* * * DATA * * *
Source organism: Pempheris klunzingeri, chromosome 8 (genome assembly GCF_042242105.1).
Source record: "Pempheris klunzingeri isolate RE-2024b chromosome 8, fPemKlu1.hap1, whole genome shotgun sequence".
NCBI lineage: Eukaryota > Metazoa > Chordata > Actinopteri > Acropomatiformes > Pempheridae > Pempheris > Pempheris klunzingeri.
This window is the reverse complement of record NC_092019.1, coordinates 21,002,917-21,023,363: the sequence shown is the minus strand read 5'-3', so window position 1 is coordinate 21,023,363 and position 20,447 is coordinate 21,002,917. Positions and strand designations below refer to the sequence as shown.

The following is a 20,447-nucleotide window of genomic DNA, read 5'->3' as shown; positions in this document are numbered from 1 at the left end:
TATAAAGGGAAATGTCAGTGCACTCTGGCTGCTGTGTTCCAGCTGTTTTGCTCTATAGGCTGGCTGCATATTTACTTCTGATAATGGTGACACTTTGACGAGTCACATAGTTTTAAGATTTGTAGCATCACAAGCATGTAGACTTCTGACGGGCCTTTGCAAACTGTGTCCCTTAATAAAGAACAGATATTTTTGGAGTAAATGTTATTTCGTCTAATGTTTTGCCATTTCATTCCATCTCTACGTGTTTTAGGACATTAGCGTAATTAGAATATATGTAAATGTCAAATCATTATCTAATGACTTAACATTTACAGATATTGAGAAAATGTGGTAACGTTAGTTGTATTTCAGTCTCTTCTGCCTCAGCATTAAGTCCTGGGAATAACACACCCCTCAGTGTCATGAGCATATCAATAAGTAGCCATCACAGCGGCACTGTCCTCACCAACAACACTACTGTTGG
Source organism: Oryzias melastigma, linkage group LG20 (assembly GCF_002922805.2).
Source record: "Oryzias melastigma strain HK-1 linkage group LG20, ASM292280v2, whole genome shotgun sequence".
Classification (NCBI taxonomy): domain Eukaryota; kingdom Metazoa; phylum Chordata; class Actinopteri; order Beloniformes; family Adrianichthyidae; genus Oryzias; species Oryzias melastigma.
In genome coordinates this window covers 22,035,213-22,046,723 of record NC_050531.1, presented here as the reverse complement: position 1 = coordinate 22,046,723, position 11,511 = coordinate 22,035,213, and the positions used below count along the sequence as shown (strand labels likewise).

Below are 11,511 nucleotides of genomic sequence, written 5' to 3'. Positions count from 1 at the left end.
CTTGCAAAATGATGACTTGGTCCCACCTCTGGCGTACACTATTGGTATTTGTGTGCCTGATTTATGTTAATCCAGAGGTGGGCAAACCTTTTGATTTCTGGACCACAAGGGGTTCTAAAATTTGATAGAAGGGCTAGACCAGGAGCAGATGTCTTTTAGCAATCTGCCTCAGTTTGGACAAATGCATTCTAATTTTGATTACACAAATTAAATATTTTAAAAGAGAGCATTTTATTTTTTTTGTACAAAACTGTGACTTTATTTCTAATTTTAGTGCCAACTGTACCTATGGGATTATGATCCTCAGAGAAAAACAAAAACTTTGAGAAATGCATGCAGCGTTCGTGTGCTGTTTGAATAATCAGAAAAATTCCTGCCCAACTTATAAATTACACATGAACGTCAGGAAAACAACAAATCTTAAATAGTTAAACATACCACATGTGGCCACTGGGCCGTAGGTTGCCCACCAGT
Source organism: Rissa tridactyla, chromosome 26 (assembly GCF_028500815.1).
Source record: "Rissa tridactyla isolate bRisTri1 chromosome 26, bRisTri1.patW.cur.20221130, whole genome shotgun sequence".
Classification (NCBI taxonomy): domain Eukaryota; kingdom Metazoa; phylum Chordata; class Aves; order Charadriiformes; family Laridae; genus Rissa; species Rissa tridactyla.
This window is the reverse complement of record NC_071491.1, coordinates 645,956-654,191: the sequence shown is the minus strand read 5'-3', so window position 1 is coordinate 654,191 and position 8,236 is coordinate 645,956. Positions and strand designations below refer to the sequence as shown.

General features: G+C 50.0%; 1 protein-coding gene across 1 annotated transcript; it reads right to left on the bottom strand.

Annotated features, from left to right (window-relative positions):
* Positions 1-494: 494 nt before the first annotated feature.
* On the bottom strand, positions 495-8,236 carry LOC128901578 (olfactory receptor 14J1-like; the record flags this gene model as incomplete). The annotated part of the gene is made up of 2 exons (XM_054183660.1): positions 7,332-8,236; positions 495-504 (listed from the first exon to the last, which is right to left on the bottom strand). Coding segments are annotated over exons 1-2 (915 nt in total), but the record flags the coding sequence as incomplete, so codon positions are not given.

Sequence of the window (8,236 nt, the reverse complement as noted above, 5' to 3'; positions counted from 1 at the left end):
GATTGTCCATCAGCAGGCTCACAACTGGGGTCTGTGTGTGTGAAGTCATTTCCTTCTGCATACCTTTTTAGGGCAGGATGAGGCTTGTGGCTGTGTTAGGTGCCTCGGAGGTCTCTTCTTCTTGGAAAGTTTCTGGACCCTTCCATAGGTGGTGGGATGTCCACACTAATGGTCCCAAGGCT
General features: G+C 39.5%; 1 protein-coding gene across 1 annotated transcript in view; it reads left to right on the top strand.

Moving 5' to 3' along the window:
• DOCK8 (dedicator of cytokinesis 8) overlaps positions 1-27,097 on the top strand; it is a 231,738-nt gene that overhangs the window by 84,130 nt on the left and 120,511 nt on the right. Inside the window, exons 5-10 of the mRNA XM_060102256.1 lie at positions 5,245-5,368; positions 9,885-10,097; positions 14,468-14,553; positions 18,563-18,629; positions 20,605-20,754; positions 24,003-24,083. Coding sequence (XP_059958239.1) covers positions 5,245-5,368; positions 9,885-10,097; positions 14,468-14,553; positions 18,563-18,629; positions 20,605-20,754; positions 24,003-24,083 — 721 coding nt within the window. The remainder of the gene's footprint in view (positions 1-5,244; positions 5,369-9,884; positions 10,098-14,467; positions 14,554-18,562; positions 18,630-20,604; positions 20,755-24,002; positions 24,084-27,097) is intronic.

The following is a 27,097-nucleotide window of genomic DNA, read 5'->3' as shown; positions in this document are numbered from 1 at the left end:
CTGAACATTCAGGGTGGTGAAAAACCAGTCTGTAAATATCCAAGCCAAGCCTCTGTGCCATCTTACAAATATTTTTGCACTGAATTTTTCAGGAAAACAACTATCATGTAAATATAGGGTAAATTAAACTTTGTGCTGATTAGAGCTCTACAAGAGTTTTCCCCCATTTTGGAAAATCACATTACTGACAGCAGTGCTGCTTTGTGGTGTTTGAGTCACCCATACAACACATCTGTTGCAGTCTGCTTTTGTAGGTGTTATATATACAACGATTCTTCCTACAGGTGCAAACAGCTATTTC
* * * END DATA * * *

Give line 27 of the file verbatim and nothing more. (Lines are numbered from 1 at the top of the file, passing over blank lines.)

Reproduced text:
CTGAACATTCAGGGTGGTGAAAAACCAGTCTGTAAATATCCAAGCCAAGCCTCTGTGCCATCTTACAAATATTTTTGCACTGAATTTTTCAGGAAAACAACTATCATGTAAATATAGGGTAAATTAAACTTTGTGCTGATTAGAGCTCTACAAGAGTTTTCCCCCATTTTGGAAAATCACATTACTGACAGCAGTGCTGCTTTGTGGTGTTTGAGTCACCCATACAACACATCTGTTGCAGTCTGCTTTTGTAGGTGTTATATATACAACGATTCTTCCTACAGGTGCAAACAGCTATTTC